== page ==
US trade with other countries improved. The gap between imports and exports fell 1 percent to $58.2 billion in November, the Commerce Department said today in Washington. Crude oil imports declined, partly reflecting warmer winter weather, and the trade shortfall with China retreated from an all-time high.

Overseas demand for U.S.-made planes, cars and telecommunications equipment increased after last year’s slide in the value of the dollar made American goods cheaper. A narrower deficit will probably add to the U.S. economic expansion, softening the impact of slowdowns in housing and manufacturing.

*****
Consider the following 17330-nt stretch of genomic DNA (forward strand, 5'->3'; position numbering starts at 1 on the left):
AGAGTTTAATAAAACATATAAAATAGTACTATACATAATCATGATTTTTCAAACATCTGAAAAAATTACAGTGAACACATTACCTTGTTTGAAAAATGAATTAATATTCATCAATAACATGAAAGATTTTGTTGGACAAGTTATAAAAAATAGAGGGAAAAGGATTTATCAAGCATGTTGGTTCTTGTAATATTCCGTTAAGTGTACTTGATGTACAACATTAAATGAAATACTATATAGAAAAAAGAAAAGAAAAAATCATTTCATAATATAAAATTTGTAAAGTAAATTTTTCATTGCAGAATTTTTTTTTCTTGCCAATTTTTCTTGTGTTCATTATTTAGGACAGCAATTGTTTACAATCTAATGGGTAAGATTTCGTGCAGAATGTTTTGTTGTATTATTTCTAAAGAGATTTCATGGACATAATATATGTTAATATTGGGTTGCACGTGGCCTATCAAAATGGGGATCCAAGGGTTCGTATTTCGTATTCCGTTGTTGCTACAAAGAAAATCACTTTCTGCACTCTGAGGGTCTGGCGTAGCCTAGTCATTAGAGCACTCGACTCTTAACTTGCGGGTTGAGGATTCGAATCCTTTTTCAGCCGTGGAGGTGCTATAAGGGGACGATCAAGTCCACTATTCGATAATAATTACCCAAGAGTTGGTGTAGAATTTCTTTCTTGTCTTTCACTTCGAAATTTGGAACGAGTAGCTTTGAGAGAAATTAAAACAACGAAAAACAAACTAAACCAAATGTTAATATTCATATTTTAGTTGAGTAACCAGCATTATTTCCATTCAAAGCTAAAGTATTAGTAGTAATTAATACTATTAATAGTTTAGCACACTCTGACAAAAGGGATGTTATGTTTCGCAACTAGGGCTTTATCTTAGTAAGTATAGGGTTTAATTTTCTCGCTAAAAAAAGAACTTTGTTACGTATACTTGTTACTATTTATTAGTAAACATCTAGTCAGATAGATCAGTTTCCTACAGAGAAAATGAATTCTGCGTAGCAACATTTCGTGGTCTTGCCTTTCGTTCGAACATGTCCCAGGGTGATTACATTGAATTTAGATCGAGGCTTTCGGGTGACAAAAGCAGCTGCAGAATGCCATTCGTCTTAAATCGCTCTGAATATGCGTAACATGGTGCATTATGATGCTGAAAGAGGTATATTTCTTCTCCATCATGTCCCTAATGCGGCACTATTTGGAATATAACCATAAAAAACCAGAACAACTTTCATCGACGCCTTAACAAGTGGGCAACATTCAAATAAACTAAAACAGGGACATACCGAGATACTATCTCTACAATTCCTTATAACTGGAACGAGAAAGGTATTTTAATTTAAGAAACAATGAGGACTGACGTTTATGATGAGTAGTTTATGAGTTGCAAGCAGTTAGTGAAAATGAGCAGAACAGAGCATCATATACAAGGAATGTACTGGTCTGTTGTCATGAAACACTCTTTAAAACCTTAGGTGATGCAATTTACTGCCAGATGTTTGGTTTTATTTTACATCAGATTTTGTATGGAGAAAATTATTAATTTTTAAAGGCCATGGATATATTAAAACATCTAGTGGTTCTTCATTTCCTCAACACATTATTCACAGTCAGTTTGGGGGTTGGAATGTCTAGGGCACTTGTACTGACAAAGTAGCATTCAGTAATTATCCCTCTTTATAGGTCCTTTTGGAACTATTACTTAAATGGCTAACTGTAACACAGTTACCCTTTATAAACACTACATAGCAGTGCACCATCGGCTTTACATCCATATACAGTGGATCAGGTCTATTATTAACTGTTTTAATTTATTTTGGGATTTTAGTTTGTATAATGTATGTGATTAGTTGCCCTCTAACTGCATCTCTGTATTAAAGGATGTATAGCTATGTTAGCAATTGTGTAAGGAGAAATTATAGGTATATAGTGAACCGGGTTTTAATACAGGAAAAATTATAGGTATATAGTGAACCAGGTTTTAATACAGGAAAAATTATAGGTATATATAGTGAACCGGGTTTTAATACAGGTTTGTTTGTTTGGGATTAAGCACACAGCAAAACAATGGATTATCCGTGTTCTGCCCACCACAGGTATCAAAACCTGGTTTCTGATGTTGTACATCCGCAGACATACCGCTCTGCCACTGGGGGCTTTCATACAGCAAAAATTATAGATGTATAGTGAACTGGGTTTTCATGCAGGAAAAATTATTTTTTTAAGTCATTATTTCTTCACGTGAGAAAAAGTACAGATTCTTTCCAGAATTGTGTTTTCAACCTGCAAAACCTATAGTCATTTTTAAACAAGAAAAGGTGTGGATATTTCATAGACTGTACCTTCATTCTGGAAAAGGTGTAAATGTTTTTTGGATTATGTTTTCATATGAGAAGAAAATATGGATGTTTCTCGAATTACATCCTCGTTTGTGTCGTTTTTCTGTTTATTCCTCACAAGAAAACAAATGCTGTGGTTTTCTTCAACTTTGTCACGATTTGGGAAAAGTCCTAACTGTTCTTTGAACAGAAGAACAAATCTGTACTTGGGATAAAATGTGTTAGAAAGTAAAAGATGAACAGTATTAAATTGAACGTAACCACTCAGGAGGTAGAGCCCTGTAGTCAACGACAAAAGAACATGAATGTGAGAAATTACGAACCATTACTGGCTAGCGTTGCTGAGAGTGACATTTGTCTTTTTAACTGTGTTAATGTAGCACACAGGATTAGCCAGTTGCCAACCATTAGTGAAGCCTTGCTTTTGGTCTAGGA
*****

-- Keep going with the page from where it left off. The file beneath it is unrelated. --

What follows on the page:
US exports rose 0.9 percent to $124.8 billion.

Total imports of goods and services rose 0.3 percent in November to $183 billion. Imports of consumer goods rose to $39.1 million from $38.2 billion, reflecting increased demand for toys, televisions and clothing.

November imports were restrained by a drop in demand for petroleum. Oil imports declined to $21.5 billion, the lowest since July 2005.

The gap with China narrowed to $22.9 from $24.4 billion in October.

In the first 11 months of 2006 the deficit with China surged to $213.5 billion, representing almost 30 percent of the total U.S. shortfall, from $185.3 billion in the same time a year earlier.

U.S. congressional leaders and manufacturers have criticized China for keeping its currency, the yuan, undervalued to promote sales overseas.


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